Survey of bedside practices: Where Americans lie down affects sleep quality, relationships
Could something as simple as picking the right side of the bed actually make a difference in how people sleep? It may, according to a new Pick Your Side survey that looks at the bedside practices of Americans and their impact on sleep, relationships and well-being.
The poll by the online mattress maker Saatva shows that the majority of those interviewed (54%) want to get up on the right side of the bed. Literally. It also found that 71% men said they care about which side they sleep on, compared with 60% of women. On the other hand, 72% of women said need their space and prefer to face away from their partners, compared with 55% of men.
Not surprising, technology is a leading factor when choosing the side of the bed. In fact, 75% Americans agree that being close to outlets would determine the side of the bed they choose, as compared with choosing to be near the bathroom (67%), window (58%) or door (48%).
Want to improve your memory? take a catnap
If you’re preparing for a change in your product lines or attending a training session, maybe you should take time for a little snooze.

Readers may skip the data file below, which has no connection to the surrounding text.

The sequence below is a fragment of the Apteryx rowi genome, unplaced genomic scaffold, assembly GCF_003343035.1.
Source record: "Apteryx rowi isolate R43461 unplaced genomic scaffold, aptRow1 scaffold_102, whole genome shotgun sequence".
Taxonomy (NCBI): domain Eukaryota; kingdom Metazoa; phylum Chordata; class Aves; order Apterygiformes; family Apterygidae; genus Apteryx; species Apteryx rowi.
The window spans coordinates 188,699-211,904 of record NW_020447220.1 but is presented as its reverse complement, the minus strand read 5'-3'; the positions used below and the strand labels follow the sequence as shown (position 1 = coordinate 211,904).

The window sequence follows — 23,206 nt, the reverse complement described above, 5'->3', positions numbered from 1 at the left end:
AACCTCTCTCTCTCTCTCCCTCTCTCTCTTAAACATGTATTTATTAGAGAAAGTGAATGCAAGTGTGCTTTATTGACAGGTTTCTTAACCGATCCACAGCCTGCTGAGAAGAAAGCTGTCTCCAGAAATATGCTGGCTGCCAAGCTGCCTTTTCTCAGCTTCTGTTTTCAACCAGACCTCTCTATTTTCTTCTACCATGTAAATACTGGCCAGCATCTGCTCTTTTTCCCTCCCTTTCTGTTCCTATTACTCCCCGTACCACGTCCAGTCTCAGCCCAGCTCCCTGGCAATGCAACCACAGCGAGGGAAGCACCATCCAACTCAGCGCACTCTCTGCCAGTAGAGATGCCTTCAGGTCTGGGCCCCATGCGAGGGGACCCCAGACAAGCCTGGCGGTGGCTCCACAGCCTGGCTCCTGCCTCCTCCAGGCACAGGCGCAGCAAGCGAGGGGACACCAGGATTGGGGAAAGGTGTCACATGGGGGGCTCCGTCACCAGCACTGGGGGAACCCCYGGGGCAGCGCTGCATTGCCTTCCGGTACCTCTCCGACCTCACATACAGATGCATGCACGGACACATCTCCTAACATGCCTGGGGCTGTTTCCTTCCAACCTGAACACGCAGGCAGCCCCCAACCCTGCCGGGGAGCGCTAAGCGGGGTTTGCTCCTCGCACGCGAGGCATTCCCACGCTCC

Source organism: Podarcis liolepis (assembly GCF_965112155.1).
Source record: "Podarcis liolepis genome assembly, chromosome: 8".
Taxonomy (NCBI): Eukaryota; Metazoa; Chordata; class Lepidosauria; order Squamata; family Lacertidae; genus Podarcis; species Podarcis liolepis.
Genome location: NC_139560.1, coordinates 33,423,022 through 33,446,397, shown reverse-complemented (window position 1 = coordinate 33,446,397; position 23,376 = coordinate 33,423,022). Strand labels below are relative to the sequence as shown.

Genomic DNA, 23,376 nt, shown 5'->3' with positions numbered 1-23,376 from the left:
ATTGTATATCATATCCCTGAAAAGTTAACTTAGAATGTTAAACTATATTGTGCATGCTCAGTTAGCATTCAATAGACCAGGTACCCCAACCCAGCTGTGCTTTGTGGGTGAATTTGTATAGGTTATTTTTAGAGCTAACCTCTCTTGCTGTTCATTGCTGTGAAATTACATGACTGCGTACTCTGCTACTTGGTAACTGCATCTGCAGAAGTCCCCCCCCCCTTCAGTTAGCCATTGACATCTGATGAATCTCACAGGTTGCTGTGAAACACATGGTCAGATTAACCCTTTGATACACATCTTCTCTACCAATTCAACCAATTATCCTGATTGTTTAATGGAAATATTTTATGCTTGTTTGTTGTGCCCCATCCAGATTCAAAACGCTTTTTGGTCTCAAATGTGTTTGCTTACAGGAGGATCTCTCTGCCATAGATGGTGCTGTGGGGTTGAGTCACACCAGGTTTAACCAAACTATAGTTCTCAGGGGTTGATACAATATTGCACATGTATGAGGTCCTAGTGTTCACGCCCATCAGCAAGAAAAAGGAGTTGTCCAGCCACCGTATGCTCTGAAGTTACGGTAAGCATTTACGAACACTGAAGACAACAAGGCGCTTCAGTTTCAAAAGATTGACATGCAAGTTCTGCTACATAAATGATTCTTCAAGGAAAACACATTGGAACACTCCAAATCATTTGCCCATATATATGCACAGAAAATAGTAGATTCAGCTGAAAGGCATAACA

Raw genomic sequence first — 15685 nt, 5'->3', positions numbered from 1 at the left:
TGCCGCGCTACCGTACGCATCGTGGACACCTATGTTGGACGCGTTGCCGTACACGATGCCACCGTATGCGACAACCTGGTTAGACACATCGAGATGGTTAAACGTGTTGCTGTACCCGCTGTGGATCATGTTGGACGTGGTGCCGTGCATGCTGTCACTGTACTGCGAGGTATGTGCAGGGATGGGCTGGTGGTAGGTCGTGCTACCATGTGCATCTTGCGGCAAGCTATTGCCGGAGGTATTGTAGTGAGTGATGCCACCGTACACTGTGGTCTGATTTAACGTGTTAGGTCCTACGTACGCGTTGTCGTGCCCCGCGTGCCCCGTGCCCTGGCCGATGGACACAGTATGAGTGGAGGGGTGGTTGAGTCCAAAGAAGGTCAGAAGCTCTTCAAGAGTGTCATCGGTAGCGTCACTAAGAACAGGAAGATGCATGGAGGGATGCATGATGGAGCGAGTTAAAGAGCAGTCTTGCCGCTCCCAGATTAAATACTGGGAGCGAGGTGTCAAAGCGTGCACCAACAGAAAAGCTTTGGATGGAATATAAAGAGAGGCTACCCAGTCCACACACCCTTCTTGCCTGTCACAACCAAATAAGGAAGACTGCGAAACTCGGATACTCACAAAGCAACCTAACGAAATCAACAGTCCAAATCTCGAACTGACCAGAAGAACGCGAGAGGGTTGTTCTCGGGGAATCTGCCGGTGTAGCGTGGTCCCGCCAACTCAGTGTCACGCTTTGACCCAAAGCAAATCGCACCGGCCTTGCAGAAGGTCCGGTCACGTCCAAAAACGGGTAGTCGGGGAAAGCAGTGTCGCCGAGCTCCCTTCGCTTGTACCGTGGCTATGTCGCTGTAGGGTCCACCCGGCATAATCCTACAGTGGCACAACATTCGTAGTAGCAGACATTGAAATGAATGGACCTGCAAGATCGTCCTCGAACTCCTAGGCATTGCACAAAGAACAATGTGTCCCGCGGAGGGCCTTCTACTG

Researchers at Saarland University in Saarbrücken, Germany, studied the memory of 41 volunteers and found that an hourlong nap improved their memory performance fivefold.
Here’s why they think it happened: The hippocampus—a brain region known to play a role in memory consolidation—transfers learned information into memory storage after the information is learned.
Electroencephalogram tests revealed that the brain’s activity during sleep seems to supercharge the ability of the hippocampus to consolidate information, researchers found.
“Further studies will be required to unravel by which mechanisms the brain distinguishes between information that is retained or forgotten by sleep,” the study’s authors wrote, noting, however, “A short nap at the office or in school is enough to significantly improve learning success.”
Pain robs Americans of sleep
A new poll by the National Sleep Foundation reveals that more than half of Americans lose sleep because of pain issues. According to the foundation’s 2015 Sleep in America survey of more than 1,000 U.S. adults, 57% of respondents said chronic or fleeting pain led to significant sleep loss in a one-week period. People in chronic pain said they sleep an average of 42 minutes less than they need. Those suffering from acute pain lost 14 minutes of needed rest.
Sleep apnea leads to greater risk of car accidents
A chronic sleep disturbance does more than impair a good night’s rest. It also makes driving more dangerous, new research has found. The study, published in the journal Sleep, concluded that those who have obstructive sleep apnea are 2.5 times more likely to be the driver in an accident than those without the sleep disorder.